Cooperation between Israel and Morocco is more an opportunity than a threat for Spain

Testing the waters, speculation, and intoxication

A piece of news published by El Español on 16 November informed of a supposed agreement between Israel and Morocco to establish a joint military base in the Arab country. The news appears in the context of the coming visit of the Israeli defence minister to Morocco next week to talk about a joint military agreement between both countries: Israeli production of drones in Morocco, or the use of the successful Israeli defence system Iron Dome by Morocco on its border with Algeria.

The newspaper’s piece makes no reference to any source at all. But, to start with, it is very surprising that Israel, a country that has not a single military base outside of its territory, besides small listening stations in the horn of Africa, is going to establish a military base on the other side of the Mediterranean. This, combined with the fact that Morocco has no base in its territory operated or controlled by any foreign country, makes this leak improbable, speculative, and suspicious.

It is natural that the proximity of Morocco generates in our country a special informative interest, but in matters of this importance we should be careful with exaggerations, rumours, or even interested intoxications by one of the many parties that could want to create confusion among the players involved: Spain, United States, Israel, Morocco, France, or Algeria.

The friendship of USA and Israel with Morocco is not “anti-Spanish”

Regardless of the interest that underlies the publishing of this news, we have to understand that it would be infantile to see the emerging alliance of Israel with a country like Morocco, which has various ongoing disputes with Spain, as a declaration of hostility of the Israeli government towards Spain.

In the first place, it is important to remember that the approach between Israel and Morocco is included in the Abraham Accords, by which the Jewish state has normalised its relations with numerous Arab countries that up till now were hostile towards it. In the second place, the main regional enemy of Morocco against which it seeks to rearm itself is Algeria, a country with which the relations have deteriorated dangerously. And in third place, Morocco has a serious problem with jihadism, latent in the heart of the country, and threatening its southern border. It is logical that to counteract these threats it reaches agreements with a country like Israel, which has a proven experience and knowledge fighting that common enemy (which, by the way, is also an enemy of Spain).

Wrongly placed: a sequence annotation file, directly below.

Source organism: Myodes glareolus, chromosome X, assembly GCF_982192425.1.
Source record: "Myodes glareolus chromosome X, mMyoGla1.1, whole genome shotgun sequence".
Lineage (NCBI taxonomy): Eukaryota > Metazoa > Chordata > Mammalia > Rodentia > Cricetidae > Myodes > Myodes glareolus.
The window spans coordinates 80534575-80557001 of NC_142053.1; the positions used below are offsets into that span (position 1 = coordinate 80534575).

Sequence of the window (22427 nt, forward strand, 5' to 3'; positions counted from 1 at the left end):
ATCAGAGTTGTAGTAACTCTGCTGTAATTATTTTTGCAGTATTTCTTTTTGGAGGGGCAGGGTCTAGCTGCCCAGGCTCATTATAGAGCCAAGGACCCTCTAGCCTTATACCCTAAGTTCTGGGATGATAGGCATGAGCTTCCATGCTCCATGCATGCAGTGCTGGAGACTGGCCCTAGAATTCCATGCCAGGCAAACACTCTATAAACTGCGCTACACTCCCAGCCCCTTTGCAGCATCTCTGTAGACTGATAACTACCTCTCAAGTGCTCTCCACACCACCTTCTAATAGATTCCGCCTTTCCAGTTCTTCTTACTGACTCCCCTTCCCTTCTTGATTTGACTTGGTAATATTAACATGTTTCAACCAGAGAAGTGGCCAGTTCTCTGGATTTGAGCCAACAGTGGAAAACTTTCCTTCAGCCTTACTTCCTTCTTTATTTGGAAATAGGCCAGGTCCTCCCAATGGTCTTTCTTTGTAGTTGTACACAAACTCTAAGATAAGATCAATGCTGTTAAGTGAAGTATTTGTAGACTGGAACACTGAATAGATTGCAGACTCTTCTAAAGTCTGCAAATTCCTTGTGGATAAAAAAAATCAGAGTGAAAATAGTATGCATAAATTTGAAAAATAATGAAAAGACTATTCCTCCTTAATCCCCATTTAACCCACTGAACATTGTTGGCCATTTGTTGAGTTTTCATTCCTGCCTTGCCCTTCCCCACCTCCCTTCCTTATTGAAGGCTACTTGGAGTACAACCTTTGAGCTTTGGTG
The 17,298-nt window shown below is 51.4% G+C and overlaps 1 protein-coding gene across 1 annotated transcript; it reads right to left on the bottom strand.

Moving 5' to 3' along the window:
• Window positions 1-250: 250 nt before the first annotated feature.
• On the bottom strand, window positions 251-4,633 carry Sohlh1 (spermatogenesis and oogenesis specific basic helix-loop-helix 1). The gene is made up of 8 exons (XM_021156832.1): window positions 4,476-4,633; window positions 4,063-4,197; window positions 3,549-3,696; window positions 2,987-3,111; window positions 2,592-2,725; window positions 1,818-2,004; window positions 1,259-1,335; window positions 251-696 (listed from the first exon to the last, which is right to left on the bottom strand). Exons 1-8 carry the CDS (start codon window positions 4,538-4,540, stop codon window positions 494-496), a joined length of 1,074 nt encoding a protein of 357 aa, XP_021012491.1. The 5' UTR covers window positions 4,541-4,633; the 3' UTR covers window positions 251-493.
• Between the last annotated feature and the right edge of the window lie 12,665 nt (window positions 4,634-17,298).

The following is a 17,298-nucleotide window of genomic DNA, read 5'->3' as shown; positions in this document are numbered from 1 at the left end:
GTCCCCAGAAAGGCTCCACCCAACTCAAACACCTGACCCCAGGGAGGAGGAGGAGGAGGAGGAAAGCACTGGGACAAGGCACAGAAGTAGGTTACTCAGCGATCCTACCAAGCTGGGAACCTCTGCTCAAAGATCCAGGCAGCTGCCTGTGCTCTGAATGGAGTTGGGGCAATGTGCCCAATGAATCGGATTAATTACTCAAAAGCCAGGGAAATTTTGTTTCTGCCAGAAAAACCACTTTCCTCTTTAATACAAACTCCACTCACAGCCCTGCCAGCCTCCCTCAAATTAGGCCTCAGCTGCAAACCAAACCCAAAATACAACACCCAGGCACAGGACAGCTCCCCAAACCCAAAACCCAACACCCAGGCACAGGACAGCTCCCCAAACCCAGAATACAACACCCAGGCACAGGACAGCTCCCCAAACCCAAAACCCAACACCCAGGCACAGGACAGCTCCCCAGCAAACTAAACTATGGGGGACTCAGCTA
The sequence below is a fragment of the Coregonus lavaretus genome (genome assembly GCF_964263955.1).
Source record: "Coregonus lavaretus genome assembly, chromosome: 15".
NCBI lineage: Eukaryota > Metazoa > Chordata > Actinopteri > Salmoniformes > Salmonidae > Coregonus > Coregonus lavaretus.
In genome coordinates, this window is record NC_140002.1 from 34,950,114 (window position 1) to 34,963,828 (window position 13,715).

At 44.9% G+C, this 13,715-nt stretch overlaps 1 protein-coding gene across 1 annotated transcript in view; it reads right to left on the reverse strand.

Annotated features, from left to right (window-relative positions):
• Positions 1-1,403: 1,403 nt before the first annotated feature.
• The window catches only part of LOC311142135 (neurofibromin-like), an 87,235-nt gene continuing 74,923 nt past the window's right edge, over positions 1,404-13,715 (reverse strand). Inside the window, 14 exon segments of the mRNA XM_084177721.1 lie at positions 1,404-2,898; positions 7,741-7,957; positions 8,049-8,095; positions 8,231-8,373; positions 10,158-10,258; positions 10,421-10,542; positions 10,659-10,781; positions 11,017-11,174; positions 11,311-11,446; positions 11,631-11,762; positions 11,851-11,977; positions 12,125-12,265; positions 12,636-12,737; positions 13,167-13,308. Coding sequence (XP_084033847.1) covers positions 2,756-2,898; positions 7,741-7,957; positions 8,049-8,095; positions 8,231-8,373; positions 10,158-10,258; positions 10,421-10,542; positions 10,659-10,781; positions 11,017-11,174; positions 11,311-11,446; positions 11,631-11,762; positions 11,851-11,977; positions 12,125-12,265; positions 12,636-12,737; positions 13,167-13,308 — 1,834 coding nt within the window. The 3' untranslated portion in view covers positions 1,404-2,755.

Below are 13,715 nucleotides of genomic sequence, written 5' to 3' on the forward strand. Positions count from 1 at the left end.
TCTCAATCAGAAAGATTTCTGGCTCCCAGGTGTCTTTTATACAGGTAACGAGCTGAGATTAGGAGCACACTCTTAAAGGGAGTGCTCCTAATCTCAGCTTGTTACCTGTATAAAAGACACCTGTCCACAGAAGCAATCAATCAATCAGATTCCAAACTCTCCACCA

Thus, the intensification of the Israeli cooperation with Morocco cannot be interpreted as a challenge against Spain, as it is part of a wider trend that responds to one of the strategic priorities of the Jewish state: to make allies of the old enemies and put an end to its isolation in the Arab world. The successive Israeli governments act in this as any other rational political entity aware of the priority of its interests. Needless to say, the fact that Israel normalises and improves its relations with Morocco does not mean its automatic assumption of the positions and interests of Rabat, and much less, to worsen relations with Madrid.

From a strictly military point of view, it is obvious that the responsibility of improving its defence capacities to face Morocco better armed corresponds exclusively to the Spanish government. On the other hand, the military ambitions of Morocco are not set off by the improvement of the relations with Israel. If it had not established this military cooperation with the Jewish state, it would have looked for other partners in matters of defence who would be much less trustworthy and responsible than Israel.

No government can expect another country to renounce its fundamental objectives for no other reason than to not strengthen an uncomfortable third state, especially when the supposedly affected country constantly ignores the worries of the government from which it expects deference.

The ridiculous demand of an asymmetric relation

The choice of Morocco as a preferred partner in the area, not of Israel, but fundamentally of United States, cannot be understood without looking at the Spanish foreign policy, with an irresponsible bias against the USA that inevitably has to have consequences. The hostility of the Spanish government towards Washington has made it consider others as more reliable allies, in detriment of our country. These decisions do not automatically make the US or Israel anti-Spanish, but Spain has to abandon the naive idea of the permanent rights of a preferred ally without reciprocity in their diplomatic relations.

Since Zapatero, continuing with Rajoy, and even more since the arrival of the socialist-communist coalition in the Spanish government, the strategy of Spanish diplomacy towards Israel has consisted fundamentally in hostile actions with more or less intensity against our ally, while simultaneously demanding from it a firm, unquestionable loyalty. Like the loyalty Israel offered to Spain in support of its national unity faced with the separatist challenge of Catalonia.